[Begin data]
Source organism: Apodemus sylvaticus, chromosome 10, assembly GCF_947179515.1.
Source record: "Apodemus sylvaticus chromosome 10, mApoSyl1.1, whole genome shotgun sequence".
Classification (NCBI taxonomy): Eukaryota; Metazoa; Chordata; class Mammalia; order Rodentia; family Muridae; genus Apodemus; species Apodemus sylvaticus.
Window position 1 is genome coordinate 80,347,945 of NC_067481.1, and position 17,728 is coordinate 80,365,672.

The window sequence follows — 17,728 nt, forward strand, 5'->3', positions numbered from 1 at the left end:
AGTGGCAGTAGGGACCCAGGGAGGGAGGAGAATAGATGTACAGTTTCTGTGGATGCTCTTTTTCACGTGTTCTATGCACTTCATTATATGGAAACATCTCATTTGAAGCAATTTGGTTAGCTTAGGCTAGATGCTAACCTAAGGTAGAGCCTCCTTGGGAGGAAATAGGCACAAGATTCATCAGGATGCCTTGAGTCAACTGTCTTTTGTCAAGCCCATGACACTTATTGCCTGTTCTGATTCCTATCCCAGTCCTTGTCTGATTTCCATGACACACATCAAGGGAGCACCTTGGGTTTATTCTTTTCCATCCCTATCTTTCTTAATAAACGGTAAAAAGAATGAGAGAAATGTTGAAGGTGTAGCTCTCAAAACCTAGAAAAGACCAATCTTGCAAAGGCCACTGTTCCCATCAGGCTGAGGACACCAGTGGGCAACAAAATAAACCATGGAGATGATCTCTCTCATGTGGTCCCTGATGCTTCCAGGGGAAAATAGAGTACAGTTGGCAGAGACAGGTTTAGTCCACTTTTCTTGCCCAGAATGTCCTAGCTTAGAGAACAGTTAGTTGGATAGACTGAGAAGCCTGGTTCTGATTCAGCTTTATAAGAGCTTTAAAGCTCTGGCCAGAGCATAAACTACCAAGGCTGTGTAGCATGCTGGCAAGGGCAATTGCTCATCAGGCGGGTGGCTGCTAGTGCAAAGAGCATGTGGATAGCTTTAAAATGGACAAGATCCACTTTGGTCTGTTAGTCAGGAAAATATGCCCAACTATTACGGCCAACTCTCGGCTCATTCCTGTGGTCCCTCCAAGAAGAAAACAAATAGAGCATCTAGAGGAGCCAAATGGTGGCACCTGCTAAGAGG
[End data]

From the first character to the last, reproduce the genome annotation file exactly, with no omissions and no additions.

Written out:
Source organism: Apodemus sylvaticus, chromosome 10, assembly GCF_947179515.1.
Source record: "Apodemus sylvaticus chromosome 10, mApoSyl1.1, whole genome shotgun sequence".
Classification (NCBI taxonomy): Eukaryota; Metazoa; Chordata; class Mammalia; order Rodentia; family Muridae; genus Apodemus; species Apodemus sylvaticus.
Window position 1 is genome coordinate 80,347,945 of NC_067481.1, and position 17,728 is coordinate 80,365,672.

The window sequence follows — 17,728 nt, forward strand, 5'->3', positions numbered from 1 at the left end:
AGTGGCAGTAGGGACCCAGGGAGGGAGGAGAATAGATGTACAGTTTCTGTGGATGCTCTTTTTCACGTGTTCTATGCACTTCATTATATGGAAACATCTCATTTGAAGCAATTTGGTTAGCTTAGGCTAGATGCTAACCTAAGGTAGAGCCTCCTTGGGAGGAAATAGGCACAAGATTCATCAGGATGCCTTGAGTCAACTGTCTTTTGTCAAGCCCATGACACTTATTGCCTGTTCTGATTCCTATCCCAGTCCTTGTCTGATTTCCATGACACACATCAAGGGAGCACCTTGGGTTTATTCTTTTCCATCCCTATCTTTCTTAATAAACGGTAAAAAGAATGAGAGAAATGTTGAAGGTGTAGCTCTCAAAACCTAGAAAAGACCAATCTTGCAAAGGCCACTGTTCCCATCAGGCTGAGGACACCAGTGGGCAACAAAATAAACCATGGAGATGATCTCTCTCATGTGGTCCCTGATGCTTCCAGGGGAAAATAGAGTACAGTTGGCAGAGACAGGTTTAGTCCACTTTTCTTGCCCAGAATGTCCTAGCTTAGAGAACAGTTAGTTGGATAGACTGAGAAGCCTGGTTCTGATTCAGCTTTATAAGAGCTTTAAAGCTCTGGCCAGAGCATAAACTACCAAGGCTGTGTAGCATGCTGGCAAGGGCAATTGCTCATCAGGCGGGTGGCTGCTAGTGCAAAGAGCATGTGGATAGCTTTAAAATGGACAAGATCCACTTTGGTCTGTTAGTCAGGAAAATATGCCCAACTATTACGGCCAACTCTCGGCTCATTCCTGTGGTCCCTCCAAGAAGAAAACAAATAGAGCATCTAGAGGAGCCAAATGGTGGCACCTGCTAAGAGG